The PWR line 42 is connected, at the controller MAR circuit 40, to a positive voltage source 52 and communicates that voltage 52 to the adapter MAR circuits 41 and 41'. Likewise the GND line 50 connects the adapter MAR circuits 41 and 41' to a ground reference 54 at the controller MAR circuit 40.
Within the controller MAR circuit 40, the MAR line 44 and the RTN line 48 are connected through a resistor 56, and the MAR line 44 is connected to the input of comparator circuitry 59 which evaluates the voltage across the resistor 56. Also within the controller MAR circuit 40, the RTN and GND lines 48 and 50 are connected together so that the RTN line 48 is at ground potential.
The MAR and return lines 44 and 48, like all the conductors of the cable 32, 32' connect to each of the local I/O adapters 28, 28'. After the last adapter 28, the MAR and RTN lines 44 and 48 are shunted by a termination resistor C.
Each of the adapter MAR circuits 41 and 41' includes a resistor 58, (58') with one end attached to the PWR line 42 and one end connected through series, normally-open switch B (B') to the MAR line 44.
Within the MAR detection circuit 40, a resistor 60 with one end attached the PWR line 42 is connected through a series, normally open switch A to the MAR line 44.
Referring to FIGS. 2 and 3, the voltage on the MAR line 44 is limited to the range between the voltages of the PWR and GND lines 42 and 50.
During a period of no link activity, each of switches B and B' are open. Accordingly, the voltage across resistor 56 is in Region I (shown in FIG. 3) near ground as a result of the parallel connection of resistor 56 and terminating resistor C across the MAR line 44 and the RTN line 48, the latter which is at ground potential.
When a particular adapter 28 or 28' is addressed by the programmable controller 10 via the link 22, the switch B associated with that adapter 28 is closed as will be described further below. If only one such adapter 28 responds to the given address, as is proper, the voltage on the MAR line 44 will increase and rise into Region II of FIG. 3 as determined generally by the resistive divider formed by resistor 58 in series with the parallel combination of resistors 56 and C, this resistive divider operating, between PWR and GND lines.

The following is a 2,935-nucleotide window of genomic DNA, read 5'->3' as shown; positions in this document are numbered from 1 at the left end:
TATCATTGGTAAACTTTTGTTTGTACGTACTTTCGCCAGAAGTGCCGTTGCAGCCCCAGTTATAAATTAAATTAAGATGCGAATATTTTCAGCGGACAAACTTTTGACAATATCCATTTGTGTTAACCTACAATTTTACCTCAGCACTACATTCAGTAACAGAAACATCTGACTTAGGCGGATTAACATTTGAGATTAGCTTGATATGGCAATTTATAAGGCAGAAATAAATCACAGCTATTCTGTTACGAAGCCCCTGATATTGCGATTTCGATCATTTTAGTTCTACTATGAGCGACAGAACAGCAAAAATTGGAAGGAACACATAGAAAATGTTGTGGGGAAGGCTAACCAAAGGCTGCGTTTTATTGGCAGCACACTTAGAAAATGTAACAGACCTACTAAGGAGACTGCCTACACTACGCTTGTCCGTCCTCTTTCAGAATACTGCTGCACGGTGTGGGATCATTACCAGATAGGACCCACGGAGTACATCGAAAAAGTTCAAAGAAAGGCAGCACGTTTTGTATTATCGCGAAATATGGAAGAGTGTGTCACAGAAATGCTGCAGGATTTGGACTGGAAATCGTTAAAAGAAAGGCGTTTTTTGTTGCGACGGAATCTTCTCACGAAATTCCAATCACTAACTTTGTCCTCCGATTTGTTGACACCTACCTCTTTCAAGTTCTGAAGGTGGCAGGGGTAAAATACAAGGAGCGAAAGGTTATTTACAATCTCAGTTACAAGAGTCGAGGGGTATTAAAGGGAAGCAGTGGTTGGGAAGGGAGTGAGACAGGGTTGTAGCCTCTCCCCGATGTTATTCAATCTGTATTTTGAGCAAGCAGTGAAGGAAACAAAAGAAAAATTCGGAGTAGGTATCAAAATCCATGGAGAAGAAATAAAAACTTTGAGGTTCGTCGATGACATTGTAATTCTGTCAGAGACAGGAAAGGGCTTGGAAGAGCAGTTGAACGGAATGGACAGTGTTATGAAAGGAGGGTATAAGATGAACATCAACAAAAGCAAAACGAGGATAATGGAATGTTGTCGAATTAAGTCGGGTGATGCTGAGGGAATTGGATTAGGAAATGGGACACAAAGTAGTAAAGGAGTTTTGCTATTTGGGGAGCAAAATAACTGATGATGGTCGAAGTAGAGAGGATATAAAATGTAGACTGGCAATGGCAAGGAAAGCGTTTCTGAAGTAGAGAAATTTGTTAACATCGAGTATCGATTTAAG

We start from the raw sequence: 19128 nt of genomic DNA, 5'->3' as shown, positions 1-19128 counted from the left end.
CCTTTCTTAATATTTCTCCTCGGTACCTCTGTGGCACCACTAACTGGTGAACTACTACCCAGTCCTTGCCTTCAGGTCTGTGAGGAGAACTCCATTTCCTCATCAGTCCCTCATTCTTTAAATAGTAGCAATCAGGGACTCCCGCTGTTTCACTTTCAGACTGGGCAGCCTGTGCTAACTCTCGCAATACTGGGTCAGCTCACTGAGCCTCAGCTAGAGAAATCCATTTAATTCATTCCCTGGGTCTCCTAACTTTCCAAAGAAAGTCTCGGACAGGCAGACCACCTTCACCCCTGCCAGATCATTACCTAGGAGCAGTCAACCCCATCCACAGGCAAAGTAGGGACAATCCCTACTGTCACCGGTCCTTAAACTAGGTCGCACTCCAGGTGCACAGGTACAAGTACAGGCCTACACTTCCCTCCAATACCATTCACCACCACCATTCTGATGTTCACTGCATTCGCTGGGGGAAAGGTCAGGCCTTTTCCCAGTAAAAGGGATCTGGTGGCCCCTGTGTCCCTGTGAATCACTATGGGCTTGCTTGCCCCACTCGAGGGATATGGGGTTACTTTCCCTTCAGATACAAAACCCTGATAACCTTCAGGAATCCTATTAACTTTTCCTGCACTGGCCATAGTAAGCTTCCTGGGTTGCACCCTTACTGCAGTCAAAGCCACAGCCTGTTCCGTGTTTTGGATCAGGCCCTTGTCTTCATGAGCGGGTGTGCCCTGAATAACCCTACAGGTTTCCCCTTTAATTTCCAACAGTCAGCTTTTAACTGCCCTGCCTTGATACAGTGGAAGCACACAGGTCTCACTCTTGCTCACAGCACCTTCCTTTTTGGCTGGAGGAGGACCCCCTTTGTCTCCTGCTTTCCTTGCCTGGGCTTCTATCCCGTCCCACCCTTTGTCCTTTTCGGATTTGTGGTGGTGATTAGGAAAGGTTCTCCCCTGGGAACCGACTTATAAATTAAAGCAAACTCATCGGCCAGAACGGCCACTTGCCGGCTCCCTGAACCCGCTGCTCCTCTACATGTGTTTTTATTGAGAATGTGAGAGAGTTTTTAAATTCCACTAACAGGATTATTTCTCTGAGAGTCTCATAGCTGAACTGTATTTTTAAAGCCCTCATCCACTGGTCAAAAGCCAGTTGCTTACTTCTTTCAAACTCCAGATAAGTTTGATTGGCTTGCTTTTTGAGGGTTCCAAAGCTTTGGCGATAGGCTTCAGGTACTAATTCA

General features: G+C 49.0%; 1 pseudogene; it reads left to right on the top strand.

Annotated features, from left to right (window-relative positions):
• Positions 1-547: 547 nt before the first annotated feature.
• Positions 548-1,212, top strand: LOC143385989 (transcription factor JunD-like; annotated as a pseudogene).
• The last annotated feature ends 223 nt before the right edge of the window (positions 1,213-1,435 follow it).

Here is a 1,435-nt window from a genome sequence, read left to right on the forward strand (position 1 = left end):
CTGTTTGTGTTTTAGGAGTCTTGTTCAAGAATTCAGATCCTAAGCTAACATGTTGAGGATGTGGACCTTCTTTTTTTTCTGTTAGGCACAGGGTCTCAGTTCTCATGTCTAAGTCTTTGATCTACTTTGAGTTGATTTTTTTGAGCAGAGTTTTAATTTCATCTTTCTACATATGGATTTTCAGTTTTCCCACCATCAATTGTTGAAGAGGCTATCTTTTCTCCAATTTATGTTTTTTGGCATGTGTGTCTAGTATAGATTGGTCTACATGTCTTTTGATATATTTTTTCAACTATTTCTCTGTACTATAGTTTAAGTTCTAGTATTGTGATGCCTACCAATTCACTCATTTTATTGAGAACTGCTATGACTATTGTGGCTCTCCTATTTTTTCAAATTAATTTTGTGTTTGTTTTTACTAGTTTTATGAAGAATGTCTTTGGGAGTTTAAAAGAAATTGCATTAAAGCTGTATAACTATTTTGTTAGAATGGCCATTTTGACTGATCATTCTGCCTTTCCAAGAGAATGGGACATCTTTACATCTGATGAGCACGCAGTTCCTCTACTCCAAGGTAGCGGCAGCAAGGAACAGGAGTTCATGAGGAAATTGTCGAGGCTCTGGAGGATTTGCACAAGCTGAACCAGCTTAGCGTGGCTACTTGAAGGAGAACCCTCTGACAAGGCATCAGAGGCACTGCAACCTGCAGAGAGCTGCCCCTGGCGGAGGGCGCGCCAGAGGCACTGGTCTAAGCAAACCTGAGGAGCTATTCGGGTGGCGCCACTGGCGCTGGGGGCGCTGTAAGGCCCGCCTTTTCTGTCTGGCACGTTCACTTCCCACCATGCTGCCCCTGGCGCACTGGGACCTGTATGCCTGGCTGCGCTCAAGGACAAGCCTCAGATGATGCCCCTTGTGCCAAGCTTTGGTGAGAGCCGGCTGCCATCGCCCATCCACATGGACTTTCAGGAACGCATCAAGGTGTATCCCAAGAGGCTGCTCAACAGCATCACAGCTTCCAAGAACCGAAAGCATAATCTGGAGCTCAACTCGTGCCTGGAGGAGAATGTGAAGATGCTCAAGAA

In the event that two adapters 28 and 28' respond to the address issued by the programmable controller 10 over the link 22, either though the same address being assigned by the user to both adapters 28 and 28' or a decoding circuit failure, then two or more resistors 58 and 58' will be connected in parallel between the PWR line 42 and the MAR line 44 forming a new resistive divider with the parallel combination of resistor 56 and C, to ground, and the voltage on the MAR line 44 across resistor 56 will rise into Region III as shown in FIG. 3.
The comparator circuit 59 employs a high threshold 62 and low threshold 64 to distinguish between these three Regions I, II, and III and to generate two digital signals D and E having a high and low state which indicate to the programmable controller 10 into which Region the voltage of the MAR line 44 falls and thus whether none, one, or more than one adapter MAR circuit is responding.
If the low threshold 64 is exceeded, line D goes high indicating the number of adapter is greater than or equal to one. If the high threshold 62 is exceeded, line E goes high indicating that the number of adaptors is greater than 1. Thus, the combination of these signals positively identifies whether the proper number of adapters, i.e. one, is responding.
The proper termination of cable 32 improves the integrity of the link 22 and is also necessary for the above described detection of multiple adapter responses. If the termination resistor C is missing or of improper value, the voltages on the MAR line 44 will differ from their proper values for the various numbers of adapter responses as shown in FIG. 3. For this reason, the presence of a termination resistor C is first determined by the controller MAR circuit 40.